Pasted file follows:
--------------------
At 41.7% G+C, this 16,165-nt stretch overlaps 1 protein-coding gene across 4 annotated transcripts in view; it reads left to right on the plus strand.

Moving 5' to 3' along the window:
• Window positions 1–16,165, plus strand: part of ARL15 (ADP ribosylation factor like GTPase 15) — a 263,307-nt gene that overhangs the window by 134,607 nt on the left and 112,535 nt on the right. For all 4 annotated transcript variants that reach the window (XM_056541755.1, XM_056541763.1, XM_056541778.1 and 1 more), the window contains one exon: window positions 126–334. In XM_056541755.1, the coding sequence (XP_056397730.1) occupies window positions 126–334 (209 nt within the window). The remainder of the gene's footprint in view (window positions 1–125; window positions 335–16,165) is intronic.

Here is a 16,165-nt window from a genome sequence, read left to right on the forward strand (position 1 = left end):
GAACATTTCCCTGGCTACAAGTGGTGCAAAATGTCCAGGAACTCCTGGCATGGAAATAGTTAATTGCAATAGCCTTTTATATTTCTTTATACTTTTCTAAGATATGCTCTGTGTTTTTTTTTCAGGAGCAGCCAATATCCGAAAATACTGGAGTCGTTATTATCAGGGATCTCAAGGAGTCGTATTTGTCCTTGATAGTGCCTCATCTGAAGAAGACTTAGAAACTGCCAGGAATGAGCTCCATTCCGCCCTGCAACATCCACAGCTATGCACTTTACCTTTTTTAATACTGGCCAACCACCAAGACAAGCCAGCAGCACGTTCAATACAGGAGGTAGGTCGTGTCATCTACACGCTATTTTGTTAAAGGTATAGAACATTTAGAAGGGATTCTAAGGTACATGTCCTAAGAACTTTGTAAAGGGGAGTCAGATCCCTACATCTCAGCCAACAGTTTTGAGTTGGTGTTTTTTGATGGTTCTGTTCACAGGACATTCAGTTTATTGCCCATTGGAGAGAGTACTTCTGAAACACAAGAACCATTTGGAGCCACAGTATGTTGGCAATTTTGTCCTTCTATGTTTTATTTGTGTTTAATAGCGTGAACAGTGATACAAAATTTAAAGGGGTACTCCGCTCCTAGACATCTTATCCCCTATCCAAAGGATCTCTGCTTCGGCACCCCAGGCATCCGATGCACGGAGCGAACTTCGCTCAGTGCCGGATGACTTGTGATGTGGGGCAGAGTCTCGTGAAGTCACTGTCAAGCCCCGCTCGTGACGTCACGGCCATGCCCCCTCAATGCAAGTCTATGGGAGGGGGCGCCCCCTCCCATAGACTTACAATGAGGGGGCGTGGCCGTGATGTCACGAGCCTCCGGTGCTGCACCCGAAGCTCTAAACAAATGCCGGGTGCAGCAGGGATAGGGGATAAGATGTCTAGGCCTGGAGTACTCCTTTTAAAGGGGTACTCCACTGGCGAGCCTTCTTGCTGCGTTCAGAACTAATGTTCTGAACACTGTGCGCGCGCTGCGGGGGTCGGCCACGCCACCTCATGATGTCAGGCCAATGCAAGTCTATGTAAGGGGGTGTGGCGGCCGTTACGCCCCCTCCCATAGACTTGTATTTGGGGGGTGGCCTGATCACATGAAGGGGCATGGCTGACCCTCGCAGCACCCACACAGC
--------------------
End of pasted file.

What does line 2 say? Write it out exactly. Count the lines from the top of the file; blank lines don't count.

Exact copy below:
Moving 5' to 3' along the window: